PROFILE
Name:
Kathleen Quinlan
Birth Date:
November 19, 1954
Birth Place:
Pasadena, California, USA
Height:
5' 5" (1.65 m)
Nationality:
American
BIOGRAPHY
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Apollo 13

Background:

Academy Award-nominated actress Kathleen Quinlan, who made her film debut at age 19, got her first big break at age 22 while portraying schizophrenic Deborah in the film adaptation of Joanne Greenberg's autobiographical novel, "I Never Promised You A Rose Garden" (1977). Later, in the mid 1990s, she gained her biggest achievement in acting when she received both Oscar and Golden Globe nominations for Best Supporting Actress for her solid performance as Marilyn Lovell, the wife to veteran astronaut Jim Lovell (played by Tom Hanks), in the Ron Howard-directed movie "Apollo 13" (1995).

Playing her first speaking role in "American Graffiti" (1973), Quinlan has starred in such films as "Lifeguard" (1976), "Airport '77" (1977), "The Promise" (1979), "Sunday Lovers" (1980), "Twilight Zone: The Movie" (1983), "Clara's Heart" (1988), "The Doors" (1991), "Perfect Alibi" (1995), "Zeus and Roxanne" (1997), "Breakdown" (1997), "A Civil Action" (1998), "The Hills Have Eyes" (2006), "Breach" (2007), and "Made of Honor" (2008). Next, she will star in the upcoming comedy movie, "The Dissection of Thanksgiving."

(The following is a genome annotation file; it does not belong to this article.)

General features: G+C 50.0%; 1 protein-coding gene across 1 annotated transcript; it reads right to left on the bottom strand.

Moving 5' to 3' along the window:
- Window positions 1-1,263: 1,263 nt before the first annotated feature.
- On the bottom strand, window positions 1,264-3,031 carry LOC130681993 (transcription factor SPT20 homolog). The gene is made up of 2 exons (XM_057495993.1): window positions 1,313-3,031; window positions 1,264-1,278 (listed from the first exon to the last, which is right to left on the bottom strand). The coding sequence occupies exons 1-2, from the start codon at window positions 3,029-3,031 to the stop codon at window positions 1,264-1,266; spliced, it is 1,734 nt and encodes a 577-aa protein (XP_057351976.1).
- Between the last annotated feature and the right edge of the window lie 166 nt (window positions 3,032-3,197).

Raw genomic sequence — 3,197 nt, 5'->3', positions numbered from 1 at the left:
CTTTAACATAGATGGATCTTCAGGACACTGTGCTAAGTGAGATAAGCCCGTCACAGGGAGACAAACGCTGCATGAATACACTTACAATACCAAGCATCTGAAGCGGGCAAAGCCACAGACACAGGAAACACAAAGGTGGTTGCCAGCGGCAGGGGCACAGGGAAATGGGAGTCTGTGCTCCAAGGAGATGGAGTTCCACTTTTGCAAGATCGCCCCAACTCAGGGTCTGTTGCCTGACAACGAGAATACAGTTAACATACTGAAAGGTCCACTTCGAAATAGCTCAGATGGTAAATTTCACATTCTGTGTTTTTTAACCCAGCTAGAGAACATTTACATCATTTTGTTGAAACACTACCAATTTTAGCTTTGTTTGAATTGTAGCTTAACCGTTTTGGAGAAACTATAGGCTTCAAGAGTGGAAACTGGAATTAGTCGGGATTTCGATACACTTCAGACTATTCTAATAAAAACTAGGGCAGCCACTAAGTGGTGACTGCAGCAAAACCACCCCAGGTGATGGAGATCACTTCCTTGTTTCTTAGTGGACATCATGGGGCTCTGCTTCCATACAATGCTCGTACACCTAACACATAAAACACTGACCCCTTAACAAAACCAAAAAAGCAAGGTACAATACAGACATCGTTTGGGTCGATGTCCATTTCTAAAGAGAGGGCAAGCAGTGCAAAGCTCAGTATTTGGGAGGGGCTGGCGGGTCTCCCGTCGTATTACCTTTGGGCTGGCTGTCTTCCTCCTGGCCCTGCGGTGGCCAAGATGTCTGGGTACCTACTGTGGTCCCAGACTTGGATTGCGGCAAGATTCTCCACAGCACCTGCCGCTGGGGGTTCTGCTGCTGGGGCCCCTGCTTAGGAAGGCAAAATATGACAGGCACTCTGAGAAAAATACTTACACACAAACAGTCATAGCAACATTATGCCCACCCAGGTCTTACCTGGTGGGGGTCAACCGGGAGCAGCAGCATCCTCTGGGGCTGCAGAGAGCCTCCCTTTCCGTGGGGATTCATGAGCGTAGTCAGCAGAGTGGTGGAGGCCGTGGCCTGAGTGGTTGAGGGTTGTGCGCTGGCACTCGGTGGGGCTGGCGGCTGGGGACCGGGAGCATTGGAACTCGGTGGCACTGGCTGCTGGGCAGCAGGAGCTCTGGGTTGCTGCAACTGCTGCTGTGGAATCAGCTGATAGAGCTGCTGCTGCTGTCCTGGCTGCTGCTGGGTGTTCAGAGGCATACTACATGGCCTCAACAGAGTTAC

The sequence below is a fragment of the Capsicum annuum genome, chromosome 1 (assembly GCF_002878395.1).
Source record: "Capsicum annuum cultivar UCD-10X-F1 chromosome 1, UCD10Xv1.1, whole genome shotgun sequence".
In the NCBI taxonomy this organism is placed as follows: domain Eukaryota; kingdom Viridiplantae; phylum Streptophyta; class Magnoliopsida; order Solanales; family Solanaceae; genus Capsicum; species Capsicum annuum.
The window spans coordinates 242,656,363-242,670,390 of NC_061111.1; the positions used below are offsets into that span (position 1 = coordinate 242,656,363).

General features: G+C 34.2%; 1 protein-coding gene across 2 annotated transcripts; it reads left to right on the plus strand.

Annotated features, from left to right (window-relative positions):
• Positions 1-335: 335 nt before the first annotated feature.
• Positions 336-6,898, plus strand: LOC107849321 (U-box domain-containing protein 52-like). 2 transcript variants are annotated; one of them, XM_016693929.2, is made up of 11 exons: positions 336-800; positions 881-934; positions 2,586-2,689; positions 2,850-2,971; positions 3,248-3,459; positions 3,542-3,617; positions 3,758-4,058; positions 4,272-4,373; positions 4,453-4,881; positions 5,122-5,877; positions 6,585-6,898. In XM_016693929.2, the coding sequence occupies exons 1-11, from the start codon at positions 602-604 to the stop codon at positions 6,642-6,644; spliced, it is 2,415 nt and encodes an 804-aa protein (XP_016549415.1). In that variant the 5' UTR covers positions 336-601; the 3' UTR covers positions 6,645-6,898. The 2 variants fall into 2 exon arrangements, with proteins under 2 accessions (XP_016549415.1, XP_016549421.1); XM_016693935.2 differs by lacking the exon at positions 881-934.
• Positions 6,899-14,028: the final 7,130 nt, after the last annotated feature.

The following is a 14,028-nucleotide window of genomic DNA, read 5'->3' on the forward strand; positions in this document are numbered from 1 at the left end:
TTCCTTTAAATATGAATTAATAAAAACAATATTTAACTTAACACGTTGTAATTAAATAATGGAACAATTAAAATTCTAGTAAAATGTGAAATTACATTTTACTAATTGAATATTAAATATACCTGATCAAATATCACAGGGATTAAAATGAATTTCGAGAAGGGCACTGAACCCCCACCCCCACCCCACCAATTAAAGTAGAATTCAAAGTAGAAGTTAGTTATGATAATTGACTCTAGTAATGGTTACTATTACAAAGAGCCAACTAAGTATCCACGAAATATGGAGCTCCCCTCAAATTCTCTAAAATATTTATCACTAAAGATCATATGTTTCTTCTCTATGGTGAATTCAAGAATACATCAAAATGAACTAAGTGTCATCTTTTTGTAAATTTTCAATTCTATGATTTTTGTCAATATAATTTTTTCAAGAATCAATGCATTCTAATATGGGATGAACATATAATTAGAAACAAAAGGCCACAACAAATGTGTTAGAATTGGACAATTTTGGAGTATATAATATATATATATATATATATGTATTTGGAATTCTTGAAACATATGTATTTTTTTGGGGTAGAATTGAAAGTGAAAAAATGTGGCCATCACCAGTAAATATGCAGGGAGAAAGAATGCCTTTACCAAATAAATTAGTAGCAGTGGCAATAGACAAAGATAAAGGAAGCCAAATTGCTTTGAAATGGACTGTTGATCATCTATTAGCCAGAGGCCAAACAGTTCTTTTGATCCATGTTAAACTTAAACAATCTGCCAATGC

On the small screen, TV viewers could catch her starring as lawyer Lynn Holt in the CBS drama "Family Law" (1999-2002). She also appeared as a guest in such TV shows as "Emergency," "Police Woman," "Kojak," "The Waltons," "Tribeca," "Diagnosis Murder," "House M.D." and "CSI: Crime Scene Investigation."

As for her stage work, Quinlan made her New York stage debut alongside Meryl Streep and Dixie Carter in "Taken in Marriage" (1979) at the New York Shakespeare Festival, which earned her a Theatre World Award. She also appeared in "Accent on Youth" (1983) at the Long Wharf Theatre in New Haven and "Les Liaisons dangereuses" at the Ahmanson Theater in L.A.

On a more personal front, the 5' 5" actress has been married to actor Bruce Abbott since 1994. They have two sons.


Accomplished Diver

Childhood and Family:

Born in Pasadena, California, on November 19, 1954, Kathleen Denise Quinlan grew up in Mill Valley, California. The only child born to Josephine Zachry, a military supply supervisor, and Robert Quinlan (died in the 1980s), a television sports director, Kathleen suffered from allergy-induced asthma as a child. She attended Tamalpais High School, in Mill Valley, California, where she was a gymnast and an accomplished diver.

Kathleen, who dated actor Al Pacino from 1979 to 1981, married her present husband, actor Bruce Abbott (born on July 28, 1954), on April 12, 1994. They have one son, Tyler Quinlan Abbott, born on October 17, 1990. Kathleen also has one stepson from Abbot's previous marriage with actress Linda Hamilton, Dalton Abbott (born on October 4, 1989), who appeared alongside his mother as infant John Connor in the film "Terminator 2: Judgment Day" (1991).

A surfing enthusiast, Kathleen currently lives in Malibu with her family.


I Never Promised You A Rose Garden

Career:

Kathleen Quinlan first appeared in film with an unaccredited role in director Mel Stuart's drama, "One Is a Lonely Number" (1972). She soon received her break when George Lucas came to her high school to cast his movie, the comedy-drama set in 1962 Modesto, California, "American Graffiti" (1973; starring Richard Dreyfuss, Ron Howard, and Harrison Ford). For the film, Kathleen received a one-line speaking role.